6-month Vaginiversary

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6-month Vaginiversary

Today August 2nd marks 6 months since the date the amazing Dr. Chettawut gave his wonderful gift of GCS – gender confirmation surgery*. Not a gift as in free, but as in the next very important step to progress of feeling comfortable in my gender.

GCS is important to my happiness and is not a confirmation for others that my transness is real.

When I came back to work at the end of Feb, I had some interesting reactions from colleagues. I told a few people in confidence, but before I left, there was an argument about my medical leave, so I think the word got out much easier about why I was gone for a month. I had no overtly negative reactions from colleagues. In fact, one colleague who used to continually asked me about my genitals, now has left me alone. Another colleague said, “you are now completely a woman!” While it would be easy to thank her and move on, I took this moment to advocate for others who have not had or do not want medical treatment.

You shouldn’t put medical limits on someone’s identity.

There are people who have too thin of blood and cannot have any surgery because their blood will not clot. There are people with too thick of blood, which means their risk of thrombosis is high and if not corrected cannot have estrogen. I usually try to explain the blood issues to cis people to illustrate that drugs and procedures should not gatekeep anyone’s identity. This would be like saying to a trans person, “You have you suffered because of your body and that same body won’t allow you to get closer to your identity.”

I believe that people are born trans.

The term intersex has been used primarily for visually ambiguous genitalia and was often until recently “corrected” at birth. If you are against female circumcision (which you should be), you should be against altering a baby who could not possibly give you consent or communicate their identity. Chromosome abnormalities are also considered to be under the intersex umbrella. I believe that once we have more conclusive tests for trans people, we will be able to medically test for possible transness. While this won’t help every trans person, I personally know a few people that could’ve saved years of heartache had they known from a child they were XXY. Actually, if their parents had known that there was even a slight chance they could’ve been trans, maybe the response would have been kinder than to “MAN UP!”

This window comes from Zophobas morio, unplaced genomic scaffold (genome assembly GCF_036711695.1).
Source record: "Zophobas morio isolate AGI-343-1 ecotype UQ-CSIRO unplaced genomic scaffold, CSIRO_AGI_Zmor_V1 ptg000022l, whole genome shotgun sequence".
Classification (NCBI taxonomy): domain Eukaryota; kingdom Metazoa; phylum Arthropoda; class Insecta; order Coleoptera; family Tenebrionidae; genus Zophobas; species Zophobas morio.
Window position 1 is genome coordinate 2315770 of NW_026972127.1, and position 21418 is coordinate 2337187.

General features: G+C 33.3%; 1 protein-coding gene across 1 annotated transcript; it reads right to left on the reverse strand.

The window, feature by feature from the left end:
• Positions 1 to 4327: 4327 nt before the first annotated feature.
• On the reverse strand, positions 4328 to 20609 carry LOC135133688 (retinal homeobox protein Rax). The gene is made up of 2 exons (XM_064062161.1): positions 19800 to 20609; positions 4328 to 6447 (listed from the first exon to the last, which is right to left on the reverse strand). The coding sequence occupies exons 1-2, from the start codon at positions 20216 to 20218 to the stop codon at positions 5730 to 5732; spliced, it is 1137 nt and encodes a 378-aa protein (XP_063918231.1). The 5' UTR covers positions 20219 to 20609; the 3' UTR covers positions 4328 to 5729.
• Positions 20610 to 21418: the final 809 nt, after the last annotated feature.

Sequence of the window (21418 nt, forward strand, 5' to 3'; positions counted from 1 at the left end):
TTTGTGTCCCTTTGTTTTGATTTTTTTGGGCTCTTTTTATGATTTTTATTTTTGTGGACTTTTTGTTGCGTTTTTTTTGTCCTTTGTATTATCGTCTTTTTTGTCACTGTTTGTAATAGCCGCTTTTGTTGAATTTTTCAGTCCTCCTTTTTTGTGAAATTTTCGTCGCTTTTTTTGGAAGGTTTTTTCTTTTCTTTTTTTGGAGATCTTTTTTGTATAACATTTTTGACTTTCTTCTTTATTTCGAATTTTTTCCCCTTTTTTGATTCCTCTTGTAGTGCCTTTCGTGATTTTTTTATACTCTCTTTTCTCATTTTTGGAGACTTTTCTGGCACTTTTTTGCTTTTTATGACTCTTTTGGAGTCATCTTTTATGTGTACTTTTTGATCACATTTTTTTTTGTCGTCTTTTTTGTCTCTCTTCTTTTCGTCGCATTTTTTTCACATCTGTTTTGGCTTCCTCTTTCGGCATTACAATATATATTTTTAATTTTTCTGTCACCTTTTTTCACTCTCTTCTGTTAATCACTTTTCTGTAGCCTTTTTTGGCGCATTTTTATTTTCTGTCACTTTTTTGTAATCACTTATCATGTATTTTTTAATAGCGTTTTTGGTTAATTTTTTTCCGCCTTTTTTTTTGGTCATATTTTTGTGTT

I didn’t write this until recently because of the sensitive nature.

When I first came out there was all sorts of speculation about how coming out would affect my career. There was surely also some after my FFS – Facial Feminization Surgery. The nice thing about GCS is that no one had to know. My FFS and my coming out was very visible and there was nothing I could do about that. My recent GCS is literally not visible while I am clothed. I wanted to make sure that there was no effect on my singing, but luckily, I have had no issues (so far *knocks wood*). I was singing in my hotel room before I ever left Thailand. This was good because I hate taking time off and never called in sick in my 5 years at Karlsruhe. This was despite having 2 major operations under general anesthetic and a huge adjustment in my hormones.

I walked into the operating room and out and there was no change in my daily life.

I had prepared myself with a mantra that nothing would change after this in my daily life. I really could not afford to have post surgery depression if everything wasn’t magical rainbows following the procedure. With FFS, it was magic and everything was instantly better. I never had any depression after because it was so drastically life changing. Without building up expectations for  GCS, the benefits were slowly realized and everything else was just an extra bonus.

How my life is different:

I have to change often in a space usually with 1-3 other girls for my work and this is much better now. I am now very much at ease in changing spaces and recently showered at the gym for the first time. Germany is more open with bodies, but in the US, you can often go through most of your life without having to show your bits to anyone. Recently I had a naked photoshoot. It probably will not be used for artistic reasons, but it was freeing to put my naked self out there and have no body shame. This is new for me. I also just got back from a high fashion shoot (I will announce when it launches) in London where I was in various stages of undress. Although I would like to lose a little more weight and my body isn’t completely done reacting from the hormones, I am finally at peace with my body.

There are lots of interesting things to talk about surrounding this surgery, but for now this is a good place to start. I may or may not write a follow up. I also may or may not write a piece on surgical tourism. If any of these interest you feel free to send me an email. I will also reply if you want to use a throwaway account.

All you need to know is that I am very happy and am moving on to the next chapter of my life. The last year has been a whirlwind and I will probably write a piece soon detailing what’s next.

Always feel free to contact me.

lucialucas.de@gmail.com

Xoxo.
-Lucia